Similarly the Heatmeter attempts a statistical approach to measuring the momentum of any given movie, actor, actress, or director. Using an in-house points system that assigns different values to things like awards (Oscars > Golden Globes > Screen Actors Guild, etc.), the meter tries to put data behind the anecdotal notion that The Artist and Meryl Streep are going to win their respective categories. “Everyone in Hollywood likes to talk about the horse race and momentum,” Makinen said.

Aside from its innovation merits, The Envelope also opens up another avenue for for studios, talent agencies, and others to advertise. (Think of those “For your consideration” ads you see everywhere this time of year.) But The Envelope is also a response to competition in the entertainment-reporting market. While the Times has long had to deal with the likes of Variety and The Hollywood Reporter, these days it contends with sites like The Wrap and Indie Wire, not to mention entertainment coverage from The Huffington Post and The Daily Beast among others. While Makinen wouldn’t go into specifics, she said The Envelope sees a healthy amount of traffic, which, considering the Times is breaking records for pageviews and other marks, means its probably doing okay.

The competition is a good thing, Makinen said, as it forces organizations to be creative in how they pursue their awards coverage. At the end of the day, there are only so many things George Clooney can say in pre-award interviews, which is why readers are looking for sites that offer more than the norm, she said. “This time of year in particular, it can feel like we don’t have anything fresh to give our readers,” Makinen said. “These kind of things can help do that, and set us apart from other publications as the same time.”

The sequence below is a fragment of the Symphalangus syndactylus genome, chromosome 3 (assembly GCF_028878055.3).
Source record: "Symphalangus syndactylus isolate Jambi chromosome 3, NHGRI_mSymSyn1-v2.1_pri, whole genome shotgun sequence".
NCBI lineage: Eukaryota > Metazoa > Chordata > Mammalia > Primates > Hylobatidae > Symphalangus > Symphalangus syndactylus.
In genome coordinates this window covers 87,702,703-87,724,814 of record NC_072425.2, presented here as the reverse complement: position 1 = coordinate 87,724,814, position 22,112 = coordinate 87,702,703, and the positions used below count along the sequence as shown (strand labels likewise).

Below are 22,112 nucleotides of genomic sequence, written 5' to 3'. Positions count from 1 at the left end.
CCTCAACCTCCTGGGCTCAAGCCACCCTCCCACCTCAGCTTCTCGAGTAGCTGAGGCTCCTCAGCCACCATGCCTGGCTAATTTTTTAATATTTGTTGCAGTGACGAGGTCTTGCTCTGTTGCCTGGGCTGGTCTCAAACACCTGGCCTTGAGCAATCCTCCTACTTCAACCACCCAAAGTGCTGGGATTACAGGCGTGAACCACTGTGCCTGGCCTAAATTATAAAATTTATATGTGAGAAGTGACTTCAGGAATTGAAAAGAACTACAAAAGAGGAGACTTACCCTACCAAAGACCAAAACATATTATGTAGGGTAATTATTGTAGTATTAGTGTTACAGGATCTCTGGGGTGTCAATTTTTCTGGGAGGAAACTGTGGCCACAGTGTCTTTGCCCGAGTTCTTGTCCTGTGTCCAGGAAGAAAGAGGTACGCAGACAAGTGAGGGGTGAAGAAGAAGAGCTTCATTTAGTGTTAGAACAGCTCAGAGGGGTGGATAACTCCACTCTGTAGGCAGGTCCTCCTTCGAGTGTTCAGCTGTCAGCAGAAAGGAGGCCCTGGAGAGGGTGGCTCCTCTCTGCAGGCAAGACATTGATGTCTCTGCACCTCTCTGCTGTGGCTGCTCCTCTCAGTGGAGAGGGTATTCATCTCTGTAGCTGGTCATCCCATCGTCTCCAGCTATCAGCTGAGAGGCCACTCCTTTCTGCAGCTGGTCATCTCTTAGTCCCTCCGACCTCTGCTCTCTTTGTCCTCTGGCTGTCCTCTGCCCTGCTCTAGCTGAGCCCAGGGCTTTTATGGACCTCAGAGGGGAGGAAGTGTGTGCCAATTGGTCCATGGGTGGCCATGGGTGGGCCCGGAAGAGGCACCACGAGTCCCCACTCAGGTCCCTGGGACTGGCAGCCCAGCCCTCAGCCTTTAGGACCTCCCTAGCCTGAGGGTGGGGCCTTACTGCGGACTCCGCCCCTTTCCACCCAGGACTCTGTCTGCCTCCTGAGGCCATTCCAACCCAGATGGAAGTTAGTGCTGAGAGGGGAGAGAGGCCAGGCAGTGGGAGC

POSTED     Feb. 16, 2012, 1 p.m.
SHARE THIS STORY
   
Show comments  
Show tags
 
Join the 15,000 who get the freshest future-of-journalism news in our daily email.
Open-mic journalism: How The Arizona Republic found success with storytelling events
The four-year-old program has helped boost the newspaper’s events business and helped strengthen relationships with the community through nights of storytelling.